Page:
Philip Guston — the pink of blood
The young artist Philippe Goldstein decided it was preferable to hide his Jewish identity. He adopted the name Philip Guston. Guston’s ability to obfuscate his background was not an option open to Black and African American artists wishing to establish a presence in the US artworld amid the racial tensions of the 1930s and 40s.
The four-year postponement of the touring exhibition ‘Phillip Guston Now’ provoked a letter of condemnation, signed by 93 artists and art professionals. The fate of the exhibition and the letter drew significant press attention. Signatories were critical of the host museum’s fear of controversy, claiming that Guston’s imagery should be seen and debated, not hidden from view. Guston’s subjects include ambiguous hooded Klu Klux Klan figures rendered in a cartoonish idiom. The museums feel that it is not appropriate to flaunt these subjects. They fear that such imagery is provocative, reminding museum-goers of white supremacy, vivifying disgust and anger.
Among the letter’s signatories are not, thankfully, a marked scarcity of Black and African American names, although some would see this as an example of multi-racial white supremacy. The letter is eloquent of other artworld imbalances of gender and race, indicative of exclusion. Fewer than 39% are women. Barely any are Hispanic and Latino. These uneven demographics are redolent of enduring patterns in the art system. Guston’s early career supporters disregarded various other artists who did not fit in, recognizing his potential to be a representative of a singular transatlantic intellectual tradition.
In common with other successful white artists of his generation, Guston’s career narrative includes a formative period executing figurative public works supported by the Federal Arts Project (FAP). This was the most extensive program of artistic support in Franklin D. Roosevelt’s New Deal. While involved, Guston connected with Jackson Pollock and William de Kooning. A vigorous campaign of critical writing championed them as leaders of a new pure American art, Abstract Expressionism. For many up and coming black artists, such as Dox Thrash, Augusta Savage, or Charles Alston, artistic opportunities settled with, rather than, spring-boarded from, association with FAP.
Suffering and protest has a long history. Instead of signatories decrying the exhibition’s delay, it would be pertinent to question why the exhibition, conceived in collaboration with the Guston Foundation, run by the artist’s daughter and dedicated to promoting his work, was conceived in the first place. And why not just cancel it? Arguably, Guston has received plenty of attention already in the US with a major touring retrospective in 2003/4, and other museum shows in 2007/8, 2009, 2012, and 2014. At least, the museum’s position is pleasingly optimistic. By 2024, they anticipate that race antagonisms and inequalities will be gone; and presumably so too historic KKK culpability will have been corrected. The postponement’s detractors simplify the issue, making it a choice of freedom of expression over censorship, giving an artist a platform to make his point, or taking that platform away.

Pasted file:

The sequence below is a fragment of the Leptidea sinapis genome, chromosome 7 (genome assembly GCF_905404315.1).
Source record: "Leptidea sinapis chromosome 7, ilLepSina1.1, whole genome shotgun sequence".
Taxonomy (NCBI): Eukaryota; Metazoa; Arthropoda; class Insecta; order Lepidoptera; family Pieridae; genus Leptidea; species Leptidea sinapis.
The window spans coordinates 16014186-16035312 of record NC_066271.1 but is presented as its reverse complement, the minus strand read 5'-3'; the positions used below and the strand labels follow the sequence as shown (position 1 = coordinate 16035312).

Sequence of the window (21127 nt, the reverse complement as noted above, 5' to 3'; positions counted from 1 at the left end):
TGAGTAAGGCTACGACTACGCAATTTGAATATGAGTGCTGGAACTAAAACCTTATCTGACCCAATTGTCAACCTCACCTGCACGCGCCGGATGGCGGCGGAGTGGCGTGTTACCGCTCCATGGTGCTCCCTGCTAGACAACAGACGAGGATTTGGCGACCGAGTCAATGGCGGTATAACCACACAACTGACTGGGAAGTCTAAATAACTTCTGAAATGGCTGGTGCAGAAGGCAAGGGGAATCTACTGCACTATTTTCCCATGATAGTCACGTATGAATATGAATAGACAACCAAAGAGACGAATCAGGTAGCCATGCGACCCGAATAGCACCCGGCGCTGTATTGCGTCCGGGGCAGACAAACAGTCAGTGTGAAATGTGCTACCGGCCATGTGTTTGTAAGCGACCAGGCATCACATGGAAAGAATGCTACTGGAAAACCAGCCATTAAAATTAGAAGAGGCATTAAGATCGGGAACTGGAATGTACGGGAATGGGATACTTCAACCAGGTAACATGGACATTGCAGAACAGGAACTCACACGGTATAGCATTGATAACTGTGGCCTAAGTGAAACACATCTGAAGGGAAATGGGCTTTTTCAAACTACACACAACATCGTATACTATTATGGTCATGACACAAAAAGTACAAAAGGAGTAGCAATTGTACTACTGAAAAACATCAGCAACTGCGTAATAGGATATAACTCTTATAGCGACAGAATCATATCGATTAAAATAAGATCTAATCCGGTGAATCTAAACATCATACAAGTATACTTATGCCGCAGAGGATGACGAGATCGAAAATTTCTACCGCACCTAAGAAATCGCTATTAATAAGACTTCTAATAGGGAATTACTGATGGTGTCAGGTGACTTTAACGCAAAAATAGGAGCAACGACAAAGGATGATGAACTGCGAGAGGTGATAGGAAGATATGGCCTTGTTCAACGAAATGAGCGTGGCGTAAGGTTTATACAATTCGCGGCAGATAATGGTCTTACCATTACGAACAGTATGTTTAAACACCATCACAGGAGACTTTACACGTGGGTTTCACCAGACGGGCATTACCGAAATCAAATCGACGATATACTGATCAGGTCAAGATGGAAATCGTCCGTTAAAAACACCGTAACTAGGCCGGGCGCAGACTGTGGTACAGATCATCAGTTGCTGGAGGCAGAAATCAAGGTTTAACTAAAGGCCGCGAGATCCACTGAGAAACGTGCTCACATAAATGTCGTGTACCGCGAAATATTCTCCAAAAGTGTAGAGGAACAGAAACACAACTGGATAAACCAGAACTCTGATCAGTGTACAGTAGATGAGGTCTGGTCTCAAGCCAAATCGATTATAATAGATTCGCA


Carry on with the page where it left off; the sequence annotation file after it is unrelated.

The crux of the letter’s demand is that museums be forthright as apologists for evident systemic racism, to explain it away, not hide it away. Why not use the opportunity and space to reassess the numerous historically disadvantaged artists of the period of Guston’s conspicuous rise to eminence? Now is an opportunity to change a system of selective veneration that confirms hierarchy. Allow the audience to see and question the promotion of a particular set of artistic practices and fields of critical discourse.
Regarding Guston’s Klan figures, Mayer says, ‘They plan, they plot, they ride around in cars smoking cigars. We never see their acts of hatred. We never know what is in their minds. But it is clear that they are us.’ Guston was to be granted yet another space to display his pondering on brutality. He treats the perpetrators of brutality as bland and generalized. His champions valorize his hermetic vision, universalizing an individual perspective.